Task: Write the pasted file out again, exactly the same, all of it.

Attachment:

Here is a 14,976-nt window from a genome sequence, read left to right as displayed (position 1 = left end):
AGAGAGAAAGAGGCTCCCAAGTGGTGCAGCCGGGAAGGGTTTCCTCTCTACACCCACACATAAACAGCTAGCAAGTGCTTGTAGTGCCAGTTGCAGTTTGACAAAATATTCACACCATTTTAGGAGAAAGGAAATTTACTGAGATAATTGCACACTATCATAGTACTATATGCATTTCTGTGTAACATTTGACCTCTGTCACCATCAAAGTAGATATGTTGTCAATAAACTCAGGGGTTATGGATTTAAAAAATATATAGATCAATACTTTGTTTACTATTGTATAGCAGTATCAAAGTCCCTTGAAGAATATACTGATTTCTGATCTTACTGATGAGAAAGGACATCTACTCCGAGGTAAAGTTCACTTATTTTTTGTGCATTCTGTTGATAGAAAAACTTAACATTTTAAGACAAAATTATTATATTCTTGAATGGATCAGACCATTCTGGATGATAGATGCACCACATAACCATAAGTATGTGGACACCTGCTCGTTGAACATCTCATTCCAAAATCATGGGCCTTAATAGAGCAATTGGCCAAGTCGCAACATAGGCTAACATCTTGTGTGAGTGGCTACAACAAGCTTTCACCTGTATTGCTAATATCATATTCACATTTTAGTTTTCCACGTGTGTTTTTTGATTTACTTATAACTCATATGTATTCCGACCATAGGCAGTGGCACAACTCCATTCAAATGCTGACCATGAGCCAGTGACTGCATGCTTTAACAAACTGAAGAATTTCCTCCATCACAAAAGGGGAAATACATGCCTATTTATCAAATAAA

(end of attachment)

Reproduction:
Here is a 14,976-nt window from a genome sequence, read left to right as displayed (position 1 = left end):
AGAGAGAAAGAGGCTCCCAAGTGGTGCAGCCGGGAAGGGTTTCCTCTCTACACCCACACATAAACAGCTAGCAAGTGCTTGTAGTGCCAGTTGCAGTTTGACAAAATATTCACACCATTTTAGGAGAAAGGAAATTTACTGAGATAATTGCACACTATCATAGTACTATATGCATTTCTGTGTAACATTTGACCTCTGTCACCATCAAAGTAGATATGTTGTCAATAAACTCAGGGGTTATGGATTTAAAAAATATATAGATCAATACTTTGTTTACTATTGTATAGCAGTATCAAAGTCCCTTGAAGAATATACTGATTTCTGATCTTACTGATGAGAAAGGACATCTACTCCGAGGTAAAGTTCACTTATTTTTTGTGCATTCTGTTGATAGAAAAACTTAACATTTTAAGACAAAATTATTATATTCTTGAATGGATCAGACCATTCTGGATGATAGATGCACCACATAACCATAAGTATGTGGACACCTGCTCGTTGAACATCTCATTCCAAAATCATGGGCCTTAATAGAGCAATTGGCCAAGTCGCAACATAGGCTAACATCTTGTGTGAGTGGCTACAACAAGCTTTCACCTGTATTGCTAATATCATATTCACATTTTAGTTTTCCACGTGTGTTTTTTGATTTACTTATAACTCATATGTATTCCGACCATAGGCAGTGGCACAACTCCATTCAAATGCTGACCATGAGCCAGTGACTGCATGCTTTAACAAACTGAAGAATTTCCTCCATCACAAAAGGGGAAATACATGCCTATTTATCAAATAAA